A Guide to Feasibly Integrating SECD Into Report Cards

Schools arrive at a decision to integrate SEL and/or character into their report cards in 1 of 2 ways, generally:

Option 1: Schools make a commitment to build students’ social-emotional competencies and/or character and now wish to have a formal, explicit, systematic way of assessing progress.

Option 2: Schools realize the importance of SEL and/or char­acter for their broader purposes of developing the whole stu­dent, fostering academic achievement, promoting positive behavior, and creating a positive culture and climate for learn­ing.

Either way, the best process is to create assessments that are aligned with your school and district priorities—and what is most valuable is the process of dialogue, conversation, and selection of SECD priorities and focus. The resulting system is tailored to your school and truly “owned” by the school community. No specialized school or outside personnel are needed to score or interpret these assessments, which reduce cost and increase efficient use of in-school expertise.

The Other Side of the Report Card provides developmental guidance and examples at all grade levels for how to design and implement a report card comment system aligned with your own SEL and/or character goals, including:

  • Guided exercises for analyzing existing report cards
  • Samples and suggested report card designs
  • Tips on improving communication with parents
  • Case studies highlighting common challenges
  • Testimonials from teachers and students

We know that our students’ social-emotional and character development is essential for their success in school and life. Since it matters so much, we should give serious thought to assessing it in ways that are much better aligned with theory, research, and practical utility than are our current report card comment systems.

How to Assess SES and Character in Report Cards - The Other Side of the Report Card - LEARN MORE

Written by

Maurice J. Elias, Ph.D. is Professor, Psychology Department, Rutgers University, Director of the Rutgers Social-Emotional Learning Lab, and Academic Director of The Collaborative Center for Community-Based Research and Service at Rutgers. He is Past President of the Society for Community Research and Action/Division of Community Psychology (27) of APA and has received the SCRA Distinguished Contribution to Practice and Ethnic Minority Mentoring Awards, as well the Joseph E. Zins Memorial Senior Scholar Award for Social-Emotional Learning from the Collaborative for Academic, Social, and Emotional Learning (CASEL), the John P. McGovern Medal from the American School Health Association, and the Sanford McDonnell Award for Lifetime Achievement in Character Education.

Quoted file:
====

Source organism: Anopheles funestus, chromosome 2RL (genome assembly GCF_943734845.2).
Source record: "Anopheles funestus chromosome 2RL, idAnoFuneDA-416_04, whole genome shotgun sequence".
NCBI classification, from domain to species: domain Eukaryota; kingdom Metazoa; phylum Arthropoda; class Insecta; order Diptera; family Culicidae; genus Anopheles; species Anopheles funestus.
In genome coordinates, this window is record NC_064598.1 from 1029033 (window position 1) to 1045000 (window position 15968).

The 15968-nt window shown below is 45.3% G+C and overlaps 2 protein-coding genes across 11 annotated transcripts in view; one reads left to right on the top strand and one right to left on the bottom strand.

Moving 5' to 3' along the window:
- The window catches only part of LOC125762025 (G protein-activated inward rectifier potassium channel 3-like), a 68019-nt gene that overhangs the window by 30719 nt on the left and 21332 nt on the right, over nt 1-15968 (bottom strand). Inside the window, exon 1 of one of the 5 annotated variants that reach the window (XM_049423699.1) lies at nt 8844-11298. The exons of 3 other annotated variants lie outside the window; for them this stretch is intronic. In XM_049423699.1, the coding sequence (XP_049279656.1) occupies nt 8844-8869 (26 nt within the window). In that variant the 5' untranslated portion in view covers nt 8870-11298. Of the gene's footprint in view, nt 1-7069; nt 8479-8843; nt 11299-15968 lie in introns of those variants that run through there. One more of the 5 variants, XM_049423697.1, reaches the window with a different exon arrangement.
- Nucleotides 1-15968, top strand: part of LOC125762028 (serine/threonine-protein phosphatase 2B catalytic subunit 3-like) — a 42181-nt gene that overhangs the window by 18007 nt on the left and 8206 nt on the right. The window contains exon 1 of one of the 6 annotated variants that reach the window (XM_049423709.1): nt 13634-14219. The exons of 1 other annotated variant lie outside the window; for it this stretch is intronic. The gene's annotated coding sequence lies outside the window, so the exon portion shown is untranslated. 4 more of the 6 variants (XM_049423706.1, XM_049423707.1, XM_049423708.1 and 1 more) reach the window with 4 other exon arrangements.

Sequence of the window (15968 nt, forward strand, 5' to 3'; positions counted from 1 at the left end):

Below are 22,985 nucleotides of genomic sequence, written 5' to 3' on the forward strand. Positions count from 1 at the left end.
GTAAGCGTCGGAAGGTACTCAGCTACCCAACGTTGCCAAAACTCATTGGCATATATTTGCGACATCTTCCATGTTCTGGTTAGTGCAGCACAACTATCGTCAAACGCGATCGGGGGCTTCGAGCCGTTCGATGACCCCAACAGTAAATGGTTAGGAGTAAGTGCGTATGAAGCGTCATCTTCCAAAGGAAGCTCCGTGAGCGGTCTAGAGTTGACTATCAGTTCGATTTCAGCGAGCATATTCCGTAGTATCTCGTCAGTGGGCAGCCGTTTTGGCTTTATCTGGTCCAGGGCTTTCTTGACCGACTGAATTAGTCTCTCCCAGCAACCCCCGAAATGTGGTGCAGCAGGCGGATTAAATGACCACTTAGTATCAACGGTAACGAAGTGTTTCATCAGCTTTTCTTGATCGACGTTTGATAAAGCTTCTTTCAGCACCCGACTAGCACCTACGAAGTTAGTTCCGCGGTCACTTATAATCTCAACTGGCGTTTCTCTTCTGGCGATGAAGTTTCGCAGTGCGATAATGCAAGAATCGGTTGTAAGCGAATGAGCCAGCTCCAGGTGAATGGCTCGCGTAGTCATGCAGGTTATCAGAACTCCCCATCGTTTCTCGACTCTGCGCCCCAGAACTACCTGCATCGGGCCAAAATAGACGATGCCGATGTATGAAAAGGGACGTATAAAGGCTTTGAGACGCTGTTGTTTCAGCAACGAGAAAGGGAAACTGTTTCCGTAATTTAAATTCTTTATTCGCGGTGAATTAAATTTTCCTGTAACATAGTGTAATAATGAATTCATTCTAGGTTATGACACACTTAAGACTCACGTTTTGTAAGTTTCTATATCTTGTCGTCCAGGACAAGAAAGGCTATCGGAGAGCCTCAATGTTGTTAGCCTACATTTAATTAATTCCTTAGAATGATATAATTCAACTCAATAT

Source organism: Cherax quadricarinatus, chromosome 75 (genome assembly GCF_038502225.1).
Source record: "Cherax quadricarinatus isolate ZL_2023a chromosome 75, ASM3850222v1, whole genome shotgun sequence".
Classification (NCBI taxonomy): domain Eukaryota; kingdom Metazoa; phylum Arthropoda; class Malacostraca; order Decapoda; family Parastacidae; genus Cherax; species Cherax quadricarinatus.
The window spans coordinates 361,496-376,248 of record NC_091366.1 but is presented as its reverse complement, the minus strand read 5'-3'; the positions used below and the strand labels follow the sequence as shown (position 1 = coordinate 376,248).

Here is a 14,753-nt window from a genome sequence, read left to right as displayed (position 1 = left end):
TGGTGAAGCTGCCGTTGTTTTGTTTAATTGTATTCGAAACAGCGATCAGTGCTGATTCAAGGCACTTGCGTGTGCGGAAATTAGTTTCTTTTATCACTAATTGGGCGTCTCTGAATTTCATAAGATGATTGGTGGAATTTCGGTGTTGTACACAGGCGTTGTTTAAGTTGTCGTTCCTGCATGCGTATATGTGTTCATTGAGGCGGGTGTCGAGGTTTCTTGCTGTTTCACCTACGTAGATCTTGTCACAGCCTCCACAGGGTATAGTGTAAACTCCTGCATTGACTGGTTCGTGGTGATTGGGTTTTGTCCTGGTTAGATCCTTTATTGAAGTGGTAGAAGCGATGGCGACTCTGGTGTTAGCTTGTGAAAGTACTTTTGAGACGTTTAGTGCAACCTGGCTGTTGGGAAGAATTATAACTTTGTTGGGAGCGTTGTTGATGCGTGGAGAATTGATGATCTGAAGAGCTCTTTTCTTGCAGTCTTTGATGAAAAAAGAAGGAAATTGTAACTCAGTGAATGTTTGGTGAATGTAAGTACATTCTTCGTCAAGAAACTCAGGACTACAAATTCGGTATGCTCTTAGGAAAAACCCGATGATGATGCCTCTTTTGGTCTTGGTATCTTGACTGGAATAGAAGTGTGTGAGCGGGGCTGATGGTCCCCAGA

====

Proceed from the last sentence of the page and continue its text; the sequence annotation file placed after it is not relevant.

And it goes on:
Prof. Elias lectures nationally and internationally to educators and parents about students’ emotional intelligence, school success, and social-emotional and character development. Among Dr. Elias’ numerous books are ASCD’s Promoting Social and Emotional Learning: Guidelines for Educators, the Social Decision Making/Social Problem Solving curricula for grades k-8, the new e-book, Emotionally Intelligent Parenting, and a book for young children: Talking Treasure: Stories to Help Build Emotional Intelligence and Resilience in Young Children (, 2012). He also writes a blog for on SEL-related topics for the George Lucas Educational Foundation at 

With colleagues at the College of St. Elizabeth, he has developed an online credentialing program for Direct Instruction of Social-Emotional and Character Development (SECD) programs in classroom, small group, and after school settings (, and for School-Focused Leadership and Coordination of SECD and School Culture and Climate ( 

Professor Elias interviewed with Rae Pica on Bam! Radio’s Studentcentricity. You can find the interview, Classroom Management: Redirecting Misbehavior, here.
Take a look at a review on The Other Side of the Report Card, published by the New Jersey Association of School Psychologists here